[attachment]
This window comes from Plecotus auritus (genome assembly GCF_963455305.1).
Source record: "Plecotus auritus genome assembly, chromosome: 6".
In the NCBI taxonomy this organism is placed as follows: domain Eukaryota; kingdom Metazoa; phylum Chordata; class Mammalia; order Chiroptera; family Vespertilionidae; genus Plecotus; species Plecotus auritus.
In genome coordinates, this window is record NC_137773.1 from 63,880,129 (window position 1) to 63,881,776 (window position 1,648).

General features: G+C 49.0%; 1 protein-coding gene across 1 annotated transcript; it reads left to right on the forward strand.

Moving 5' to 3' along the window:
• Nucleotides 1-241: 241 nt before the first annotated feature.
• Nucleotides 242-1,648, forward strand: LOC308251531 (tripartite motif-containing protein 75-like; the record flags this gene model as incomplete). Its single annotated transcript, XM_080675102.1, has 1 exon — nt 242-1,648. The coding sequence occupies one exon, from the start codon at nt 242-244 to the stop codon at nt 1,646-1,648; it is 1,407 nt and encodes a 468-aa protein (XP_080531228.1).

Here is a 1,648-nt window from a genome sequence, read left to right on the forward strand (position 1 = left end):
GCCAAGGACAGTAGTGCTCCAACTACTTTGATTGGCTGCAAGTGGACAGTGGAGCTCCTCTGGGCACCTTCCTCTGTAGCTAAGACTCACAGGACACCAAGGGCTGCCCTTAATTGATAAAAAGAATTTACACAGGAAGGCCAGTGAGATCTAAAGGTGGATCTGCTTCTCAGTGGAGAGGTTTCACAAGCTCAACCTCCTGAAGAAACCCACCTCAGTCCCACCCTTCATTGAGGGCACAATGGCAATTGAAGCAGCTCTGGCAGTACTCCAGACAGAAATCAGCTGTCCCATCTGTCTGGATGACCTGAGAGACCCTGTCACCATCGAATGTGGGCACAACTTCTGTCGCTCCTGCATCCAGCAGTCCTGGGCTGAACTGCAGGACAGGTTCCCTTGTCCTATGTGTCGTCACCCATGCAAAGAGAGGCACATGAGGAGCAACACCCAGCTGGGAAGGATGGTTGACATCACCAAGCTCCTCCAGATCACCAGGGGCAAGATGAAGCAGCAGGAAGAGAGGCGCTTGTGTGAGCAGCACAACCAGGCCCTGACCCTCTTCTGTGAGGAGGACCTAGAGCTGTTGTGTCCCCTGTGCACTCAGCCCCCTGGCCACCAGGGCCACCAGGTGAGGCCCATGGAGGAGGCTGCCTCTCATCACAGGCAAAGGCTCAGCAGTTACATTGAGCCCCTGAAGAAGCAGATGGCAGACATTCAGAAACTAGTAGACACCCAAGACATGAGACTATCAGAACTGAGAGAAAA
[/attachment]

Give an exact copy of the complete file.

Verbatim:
This window comes from Plecotus auritus (genome assembly GCF_963455305.1).
Source record: "Plecotus auritus genome assembly, chromosome: 6".
In the NCBI taxonomy this organism is placed as follows: domain Eukaryota; kingdom Metazoa; phylum Chordata; class Mammalia; order Chiroptera; family Vespertilionidae; genus Plecotus; species Plecotus auritus.
In genome coordinates, this window is record NC_137773.1 from 63,880,129 (window position 1) to 63,881,776 (window position 1,648).

General features: G+C 49.0%; 1 protein-coding gene across 1 annotated transcript; it reads left to right on the forward strand.

Moving 5' to 3' along the window:
• Nucleotides 1-241: 241 nt before the first annotated feature.
• Nucleotides 242-1,648, forward strand: LOC308251531 (tripartite motif-containing protein 75-like; the record flags this gene model as incomplete). Its single annotated transcript, XM_080675102.1, has 1 exon — nt 242-1,648. The coding sequence occupies one exon, from the start codon at nt 242-244 to the stop codon at nt 1,646-1,648; it is 1,407 nt and encodes a 468-aa protein (XP_080531228.1).

Here is a 1,648-nt window from a genome sequence, read left to right on the forward strand (position 1 = left end):
GCCAAGGACAGTAGTGCTCCAACTACTTTGATTGGCTGCAAGTGGACAGTGGAGCTCCTCTGGGCACCTTCCTCTGTAGCTAAGACTCACAGGACACCAAGGGCTGCCCTTAATTGATAAAAAGAATTTACACAGGAAGGCCAGTGAGATCTAAAGGTGGATCTGCTTCTCAGTGGAGAGGTTTCACAAGCTCAACCTCCTGAAGAAACCCACCTCAGTCCCACCCTTCATTGAGGGCACAATGGCAATTGAAGCAGCTCTGGCAGTACTCCAGACAGAAATCAGCTGTCCCATCTGTCTGGATGACCTGAGAGACCCTGTCACCATCGAATGTGGGCACAACTTCTGTCGCTCCTGCATCCAGCAGTCCTGGGCTGAACTGCAGGACAGGTTCCCTTGTCCTATGTGTCGTCACCCATGCAAAGAGAGGCACATGAGGAGCAACACCCAGCTGGGAAGGATGGTTGACATCACCAAGCTCCTCCAGATCACCAGGGGCAAGATGAAGCAGCAGGAAGAGAGGCGCTTGTGTGAGCAGCACAACCAGGCCCTGACCCTCTTCTGTGAGGAGGACCTAGAGCTGTTGTGTCCCCTGTGCACTCAGCCCCCTGGCCACCAGGGCCACCAGGTGAGGCCCATGGAGGAGGCTGCCTCTCATCACAGGCAAAGGCTCAGCAGTTACATTGAGCCCCTGAAGAAGCAGATGGCAGACATTCAGAAACTAGTAGACACCCAAGACATGAGACTATCAGAACTGAGAGAAAA